Whether you have seen someone getting served in a movie or read a crime novel, we are pretty familiar with what a lawsuit is. But ask the average person what the next step should be if they were in the middle of a legal conundrum, and you’ll meet a panicky individual whose main concern was hiring a lawyer.
However, the chances of being swept up in a lawsuit are rising, with US courts report civil cases increasing by 16% over 2020.
So how do lawsuits work?
Well, our brief overview will give you the low down on all you need to know.
How Do Lawsuits Work in the Beginning?
To begin with, the person filing the lawsuit is “the plaintiff” and the person they are disputing “the defendant.” The plaintiff’s lawyer will work with their client to clarify exactly what the complaint is, and the damages they are seeking. This documentation is called the complaint.
The type of court depends much on what is being disputed and how much money the plaintiff demands. If it is a relatively low amount (less than $5000 in most states), it may be possible to resolve the matter in a small claims court, with no need for lawyers or a jury.
If not, it may need to go to a state or even federal court.
With the ball rolling, the courts will officially inform the defendant a case is pending, called service of process.
The defendant is also given a summons telling them what the next steps are.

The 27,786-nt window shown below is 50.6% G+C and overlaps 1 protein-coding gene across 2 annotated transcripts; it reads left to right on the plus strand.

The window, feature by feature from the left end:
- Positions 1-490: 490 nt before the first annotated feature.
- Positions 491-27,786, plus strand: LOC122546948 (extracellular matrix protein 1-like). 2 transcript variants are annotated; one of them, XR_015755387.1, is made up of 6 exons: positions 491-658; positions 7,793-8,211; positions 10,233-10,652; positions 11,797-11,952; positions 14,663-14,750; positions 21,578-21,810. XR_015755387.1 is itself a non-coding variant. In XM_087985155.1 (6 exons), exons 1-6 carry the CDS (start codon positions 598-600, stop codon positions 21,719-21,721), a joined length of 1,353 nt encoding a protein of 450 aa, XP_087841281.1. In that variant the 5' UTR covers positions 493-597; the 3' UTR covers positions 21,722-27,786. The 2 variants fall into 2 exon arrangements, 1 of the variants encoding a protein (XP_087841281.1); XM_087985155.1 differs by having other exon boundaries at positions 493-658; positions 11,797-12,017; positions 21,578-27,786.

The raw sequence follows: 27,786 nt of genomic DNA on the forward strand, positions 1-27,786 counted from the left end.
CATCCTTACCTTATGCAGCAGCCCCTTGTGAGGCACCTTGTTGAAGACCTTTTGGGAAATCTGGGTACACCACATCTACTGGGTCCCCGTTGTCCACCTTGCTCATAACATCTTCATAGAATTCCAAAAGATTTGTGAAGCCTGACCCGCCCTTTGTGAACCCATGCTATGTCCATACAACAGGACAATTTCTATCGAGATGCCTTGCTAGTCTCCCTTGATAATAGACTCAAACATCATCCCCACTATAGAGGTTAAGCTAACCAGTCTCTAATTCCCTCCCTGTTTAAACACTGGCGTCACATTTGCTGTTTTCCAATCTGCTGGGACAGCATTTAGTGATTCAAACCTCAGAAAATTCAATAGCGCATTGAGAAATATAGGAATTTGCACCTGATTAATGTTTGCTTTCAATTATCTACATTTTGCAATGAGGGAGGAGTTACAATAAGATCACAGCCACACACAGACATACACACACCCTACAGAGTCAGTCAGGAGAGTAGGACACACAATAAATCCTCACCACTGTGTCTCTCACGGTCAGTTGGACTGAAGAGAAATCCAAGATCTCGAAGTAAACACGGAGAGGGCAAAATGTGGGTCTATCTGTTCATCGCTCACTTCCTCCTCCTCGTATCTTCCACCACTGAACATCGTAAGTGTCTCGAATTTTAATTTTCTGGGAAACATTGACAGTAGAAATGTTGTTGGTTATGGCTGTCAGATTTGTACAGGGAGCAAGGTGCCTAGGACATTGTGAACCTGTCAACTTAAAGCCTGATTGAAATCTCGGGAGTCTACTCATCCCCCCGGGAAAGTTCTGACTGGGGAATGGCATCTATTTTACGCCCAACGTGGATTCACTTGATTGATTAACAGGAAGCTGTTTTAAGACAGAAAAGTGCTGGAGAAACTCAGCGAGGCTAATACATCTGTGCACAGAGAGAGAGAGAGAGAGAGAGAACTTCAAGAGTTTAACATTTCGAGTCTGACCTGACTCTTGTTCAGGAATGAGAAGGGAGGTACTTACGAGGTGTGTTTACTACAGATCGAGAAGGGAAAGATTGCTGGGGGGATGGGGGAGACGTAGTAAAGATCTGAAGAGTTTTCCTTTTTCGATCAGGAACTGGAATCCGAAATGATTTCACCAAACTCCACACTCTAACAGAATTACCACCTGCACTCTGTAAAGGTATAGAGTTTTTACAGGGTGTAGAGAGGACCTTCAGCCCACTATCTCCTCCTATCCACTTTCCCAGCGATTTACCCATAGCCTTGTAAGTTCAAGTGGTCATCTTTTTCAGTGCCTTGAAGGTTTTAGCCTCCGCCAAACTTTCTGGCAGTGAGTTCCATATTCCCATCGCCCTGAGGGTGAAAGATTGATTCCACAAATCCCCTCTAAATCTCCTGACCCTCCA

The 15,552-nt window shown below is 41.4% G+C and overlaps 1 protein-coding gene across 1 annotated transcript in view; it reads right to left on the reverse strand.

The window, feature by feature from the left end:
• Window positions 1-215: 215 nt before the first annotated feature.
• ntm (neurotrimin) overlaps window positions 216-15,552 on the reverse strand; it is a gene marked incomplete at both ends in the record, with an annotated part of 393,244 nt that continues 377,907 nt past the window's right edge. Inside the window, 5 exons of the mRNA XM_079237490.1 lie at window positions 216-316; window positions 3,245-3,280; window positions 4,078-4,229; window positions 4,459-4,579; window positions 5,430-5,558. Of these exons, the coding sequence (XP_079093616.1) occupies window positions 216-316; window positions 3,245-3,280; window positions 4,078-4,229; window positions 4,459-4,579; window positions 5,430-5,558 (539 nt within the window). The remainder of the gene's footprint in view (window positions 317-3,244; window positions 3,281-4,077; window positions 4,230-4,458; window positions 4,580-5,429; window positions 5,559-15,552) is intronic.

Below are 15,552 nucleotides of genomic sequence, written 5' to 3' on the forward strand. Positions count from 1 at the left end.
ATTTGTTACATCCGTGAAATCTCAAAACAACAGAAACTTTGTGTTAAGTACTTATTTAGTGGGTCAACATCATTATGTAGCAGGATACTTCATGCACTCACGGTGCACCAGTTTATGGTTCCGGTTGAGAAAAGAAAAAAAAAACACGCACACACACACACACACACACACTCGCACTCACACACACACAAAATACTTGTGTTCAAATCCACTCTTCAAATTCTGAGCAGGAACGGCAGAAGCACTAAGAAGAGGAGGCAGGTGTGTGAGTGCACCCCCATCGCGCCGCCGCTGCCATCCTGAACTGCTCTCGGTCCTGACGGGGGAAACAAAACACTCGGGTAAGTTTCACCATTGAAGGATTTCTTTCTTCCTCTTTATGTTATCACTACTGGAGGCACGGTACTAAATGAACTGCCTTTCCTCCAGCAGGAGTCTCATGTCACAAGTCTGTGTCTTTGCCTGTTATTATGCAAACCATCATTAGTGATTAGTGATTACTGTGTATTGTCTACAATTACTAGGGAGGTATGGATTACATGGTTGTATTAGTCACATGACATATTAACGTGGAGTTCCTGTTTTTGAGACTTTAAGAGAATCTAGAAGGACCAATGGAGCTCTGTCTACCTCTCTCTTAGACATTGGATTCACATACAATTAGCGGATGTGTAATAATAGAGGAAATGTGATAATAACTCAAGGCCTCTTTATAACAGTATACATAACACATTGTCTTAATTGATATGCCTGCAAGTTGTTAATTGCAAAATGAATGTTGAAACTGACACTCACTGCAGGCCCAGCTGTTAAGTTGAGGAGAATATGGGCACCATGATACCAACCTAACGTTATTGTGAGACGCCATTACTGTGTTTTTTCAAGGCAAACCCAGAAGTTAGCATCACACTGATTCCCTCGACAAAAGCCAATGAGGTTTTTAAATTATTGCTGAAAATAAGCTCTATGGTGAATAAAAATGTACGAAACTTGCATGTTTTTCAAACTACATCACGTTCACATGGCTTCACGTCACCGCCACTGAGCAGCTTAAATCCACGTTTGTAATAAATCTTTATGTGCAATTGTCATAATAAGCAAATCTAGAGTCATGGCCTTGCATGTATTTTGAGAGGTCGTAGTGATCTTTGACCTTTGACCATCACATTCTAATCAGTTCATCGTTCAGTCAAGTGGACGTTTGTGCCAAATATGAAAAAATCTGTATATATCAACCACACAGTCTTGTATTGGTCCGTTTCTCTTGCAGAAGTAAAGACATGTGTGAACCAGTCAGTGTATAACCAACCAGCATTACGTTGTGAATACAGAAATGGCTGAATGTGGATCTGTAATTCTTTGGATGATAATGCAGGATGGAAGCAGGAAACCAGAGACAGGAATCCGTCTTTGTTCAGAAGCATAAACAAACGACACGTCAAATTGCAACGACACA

So what’s next?
The Defendant’s Next Move
The defendant needs to provide an answer. In this response, they present their version of events. They are also within their rights to present a counterclaim in it; the defendant presents arguments showing they are the wronged party and deserve compensation.
In all of these situations, once new information comes to light, either side has the right to reply.
Once everything is clear, then going to court becomes a reality.
But even before then, things can, and in most cases do, get resolved through a settlement out of court.
Why a Lawsuit Settlement Is a Popular Outcome
At any point in the process, a lawsuit settlement can happen. Some of the reasons this is the most favorable option are:
- Avoiding the long and expensive legal process
- Recognizing that the defendant is unable to pay the damages the plaintiff is looking for
- If both parties are willing to negotiate
- If they are not confident that they will win
Settlements can come about without any external interventions; however, most cases involve an arbiter or some form of mediator. Regardless, due to the unexpected nature of legal cases, it is common for people to look for a settlement loan cash advance.
But settlements are not always possible, so then the trial procedure starts.
How Trials Work
Lawyers will generally request different forms of motions before this.
Motions request the judge to make rulings. These rulings include requests for both sides to have the same information to prepare (motion to discover) or even to close the case totally due to it having no legal foundation (motion to dismiss).
Trials can either be “bench trials,” with a judge making a ruling or a jury trial. Cases are presented by either side regardless of the types of lawsuits or trials, and witnesses can be called, questioned, and cross-examined.
Once both sides have presented their cases, then both sides give their closing arguments. Then the jury will go away to deliberate on the judgment, eventually coming to a conclusion read out by the jury foreman.
Whatever judgment a jury or judge has reached can be challenged if there is a legal basis, however, further elongating the process. The winner of the case may also request to have their fees covered by the losing party.
Understanding the Lawsuit Process
So how do lawsuits work? Hopefully, now you have a clear idea!
We hope our explainer has been useful to you. If you liked it, be sure to check out the other great content on our site!